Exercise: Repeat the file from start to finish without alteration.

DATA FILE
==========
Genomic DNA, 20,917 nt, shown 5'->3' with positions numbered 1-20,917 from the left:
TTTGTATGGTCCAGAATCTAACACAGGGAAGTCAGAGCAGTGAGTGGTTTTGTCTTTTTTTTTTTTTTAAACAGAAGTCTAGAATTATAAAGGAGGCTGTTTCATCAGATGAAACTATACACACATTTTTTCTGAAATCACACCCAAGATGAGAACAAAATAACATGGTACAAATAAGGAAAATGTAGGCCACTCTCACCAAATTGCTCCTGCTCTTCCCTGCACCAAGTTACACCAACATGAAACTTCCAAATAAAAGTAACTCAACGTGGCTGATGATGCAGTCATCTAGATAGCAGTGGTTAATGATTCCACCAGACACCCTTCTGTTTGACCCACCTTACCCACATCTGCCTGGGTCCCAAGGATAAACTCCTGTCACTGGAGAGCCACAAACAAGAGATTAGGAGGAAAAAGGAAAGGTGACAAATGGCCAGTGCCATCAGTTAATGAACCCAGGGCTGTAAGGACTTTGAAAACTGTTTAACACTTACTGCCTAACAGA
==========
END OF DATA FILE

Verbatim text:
Genomic DNA, 20,917 nt, shown 5'->3' with positions numbered 1-20,917 from the left:
TTTGTATGGTCCAGAATCTAACACAGGGAAGTCAGAGCAGTGAGTGGTTTTGTCTTTTTTTTTTTTTTAAACAGAAGTCTAGAATTATAAAGGAGGCTGTTTCATCAGATGAAACTATACACACATTTTTTCTGAAATCACACCCAAGATGAGAACAAAATAACATGGTACAAATAAGGAAAATGTAGGCCACTCTCACCAAATTGCTCCTGCTCTTCCCTGCACCAAGTTACACCAACATGAAACTTCCAAATAAAAGTAACTCAACGTGGCTGATGATGCAGTCATCTAGATAGCAGTGGTTAATGATTCCACCAGACACCCTTCTGTTTGACCCACCTTACCCACATCTGCCTGGGTCCCAAGGATAAACTCCTGTCACTGGAGAGCCACAAACAAGAGATTAGGAGGAAAAAGGAAAGGTGACAAATGGCCAGTGCCATCAGTTAATGAACCCAGGGCTGTAAGGACTTTGAAAACTGTTTAACACTTACTGCCTAACAGA